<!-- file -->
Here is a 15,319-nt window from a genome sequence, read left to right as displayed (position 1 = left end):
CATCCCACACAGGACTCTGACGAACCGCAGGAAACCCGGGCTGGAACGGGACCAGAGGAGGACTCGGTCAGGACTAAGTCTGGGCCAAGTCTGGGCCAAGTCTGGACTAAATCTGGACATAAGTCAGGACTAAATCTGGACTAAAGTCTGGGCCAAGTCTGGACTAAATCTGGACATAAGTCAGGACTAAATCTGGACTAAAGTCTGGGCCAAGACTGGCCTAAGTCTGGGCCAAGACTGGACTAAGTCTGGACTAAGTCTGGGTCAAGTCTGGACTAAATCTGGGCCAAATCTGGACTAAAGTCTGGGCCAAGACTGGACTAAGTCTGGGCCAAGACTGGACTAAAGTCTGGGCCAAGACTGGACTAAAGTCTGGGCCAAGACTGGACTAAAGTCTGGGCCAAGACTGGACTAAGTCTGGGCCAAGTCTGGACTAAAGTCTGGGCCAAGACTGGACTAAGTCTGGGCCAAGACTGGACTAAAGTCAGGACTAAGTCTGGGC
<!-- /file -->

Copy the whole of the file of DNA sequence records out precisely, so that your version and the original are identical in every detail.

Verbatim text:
Here is a 15,319-nt window from a genome sequence, read left to right as displayed (position 1 = left end):
CATCCCACACAGGACTCTGACGAACCGCAGGAAACCCGGGCTGGAACGGGACCAGAGGAGGACTCGGTCAGGACTAAGTCTGGGCCAAGTCTGGGCCAAGTCTGGACTAAATCTGGACATAAGTCAGGACTAAATCTGGACTAAAGTCTGGGCCAAGTCTGGACTAAATCTGGACATAAGTCAGGACTAAATCTGGACTAAAGTCTGGGCCAAGACTGGCCTAAGTCTGGGCCAAGACTGGACTAAGTCTGGACTAAGTCTGGGTCAAGTCTGGACTAAATCTGGGCCAAATCTGGACTAAAGTCTGGGCCAAGACTGGACTAAGTCTGGGCCAAGACTGGACTAAAGTCTGGGCCAAGACTGGACTAAAGTCTGGGCCAAGACTGGACTAAAGTCTGGGCCAAGACTGGACTAAGTCTGGGCCAAGTCTGGACTAAAGTCTGGGCCAAGACTGGACTAAGTCTGGGCCAAGACTGGACTAAAGTCAGGACTAAGTCTGGGC